Annotation:Minstrel of the Macdonalds (The)

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MINSTREL OF THE MACDONALDS, THE. AKA - "Smeorach Chlainn Domhnuill." Scottish, Slow Air (3/4 time). A Minor. Standard tuning (fiddle). ABC. "This is a Highland melody, of a beautifully wild and solemn cast, totally unfit for any single instrument possessed in that country, and merely suited to a voice of sufficient length of tone. The editor's progenitor had various sets of words to it,--but the organ is the instrument to display it" (Fraser). The piece also appears in Patrick MacDonald's 1784 collection of Highland vocal airs. It is considered by some to be an example of a fiddle pìobaireachd (an extended musical theme and variations first played on the bagpipes).

The tune is mentioned, unlikely enough, in W. G. Burn Murdoch's Modern Whaling & Bear Hunting: A Record of Present-day Whaling with Up-to-Date Appliances in Many Parts of the World, and of Bear and Seal Hunting in the Artic Regions (1917, p. 307), in which he hears a version of the melody in Norway:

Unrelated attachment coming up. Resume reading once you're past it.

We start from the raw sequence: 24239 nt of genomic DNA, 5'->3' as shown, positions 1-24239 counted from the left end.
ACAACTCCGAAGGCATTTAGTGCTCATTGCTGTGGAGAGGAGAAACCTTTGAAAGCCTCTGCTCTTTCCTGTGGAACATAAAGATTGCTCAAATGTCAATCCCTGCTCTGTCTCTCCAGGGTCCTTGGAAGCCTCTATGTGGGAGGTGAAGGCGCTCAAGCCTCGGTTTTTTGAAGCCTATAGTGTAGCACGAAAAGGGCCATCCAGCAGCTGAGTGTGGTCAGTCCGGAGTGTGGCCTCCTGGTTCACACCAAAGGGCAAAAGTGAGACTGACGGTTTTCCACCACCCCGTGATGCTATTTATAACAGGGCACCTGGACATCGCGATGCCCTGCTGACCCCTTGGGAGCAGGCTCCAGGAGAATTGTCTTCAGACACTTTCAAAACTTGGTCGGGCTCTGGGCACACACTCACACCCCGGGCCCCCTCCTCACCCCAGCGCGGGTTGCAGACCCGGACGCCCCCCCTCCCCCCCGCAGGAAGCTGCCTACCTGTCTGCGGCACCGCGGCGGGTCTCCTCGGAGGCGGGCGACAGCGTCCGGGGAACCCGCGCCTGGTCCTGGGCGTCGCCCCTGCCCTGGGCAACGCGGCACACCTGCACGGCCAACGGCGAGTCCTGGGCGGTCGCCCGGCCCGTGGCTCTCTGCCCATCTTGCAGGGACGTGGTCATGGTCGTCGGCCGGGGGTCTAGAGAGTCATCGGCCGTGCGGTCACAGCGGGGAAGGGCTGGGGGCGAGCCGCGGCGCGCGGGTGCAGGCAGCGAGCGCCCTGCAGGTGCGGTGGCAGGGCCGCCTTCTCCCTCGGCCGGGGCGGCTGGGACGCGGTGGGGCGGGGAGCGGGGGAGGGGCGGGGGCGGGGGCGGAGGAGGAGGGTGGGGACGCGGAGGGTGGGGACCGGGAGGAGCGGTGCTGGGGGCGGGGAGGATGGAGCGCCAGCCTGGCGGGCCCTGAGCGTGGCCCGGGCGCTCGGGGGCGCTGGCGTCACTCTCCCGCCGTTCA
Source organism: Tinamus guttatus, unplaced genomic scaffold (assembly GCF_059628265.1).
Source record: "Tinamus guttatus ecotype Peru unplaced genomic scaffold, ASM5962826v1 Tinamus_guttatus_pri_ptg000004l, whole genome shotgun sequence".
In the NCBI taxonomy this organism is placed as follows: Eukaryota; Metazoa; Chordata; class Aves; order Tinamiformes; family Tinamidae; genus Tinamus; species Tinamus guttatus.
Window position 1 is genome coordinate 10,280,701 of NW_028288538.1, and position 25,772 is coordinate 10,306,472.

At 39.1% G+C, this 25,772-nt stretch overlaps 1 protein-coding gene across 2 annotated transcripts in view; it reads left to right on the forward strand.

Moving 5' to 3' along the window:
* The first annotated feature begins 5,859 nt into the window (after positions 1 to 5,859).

'Another haunting folk-song I heard here years ago--I must put it down to preserve it--at Vibstadt, Namsen Valley, on a hot midday I heard the bonders' daughters sing it as the weeded lettuce in the blaze of light. They called it "Barden's Dod" (The Death of the Bard), and we have the same air in our Highlands; it dates back to prehistoric times; and we call it "The Minstrel of the MacDonalds." No one that I know sings or plays it now at home. But a year or two ago, on the top of a mountain in southern Norway, as we rested at lunch, a Norse hunting companion began singing it, and I started and he smiled and explained his wife was one of the little girls who had given it to me in Northern Norway twenty years before. The Norwegian words, I am told by a Norwegian antiquarian, belong to the Viking period.

Source for notated version:

Printed sources: Davidson (Davidson's Instrumental Gems), 1853; p. 77. Fraser (The Airs and Melodies Peculiar to the Highlands of Scotland and the Isles), 1816; No. 86, p. 32.

Recorded sources: INVER228, Pete Clark & Ron Shaw - "Jig Of Chance" (2013). Maggie's Music MM220, Hesperus - "Celtic Roots."

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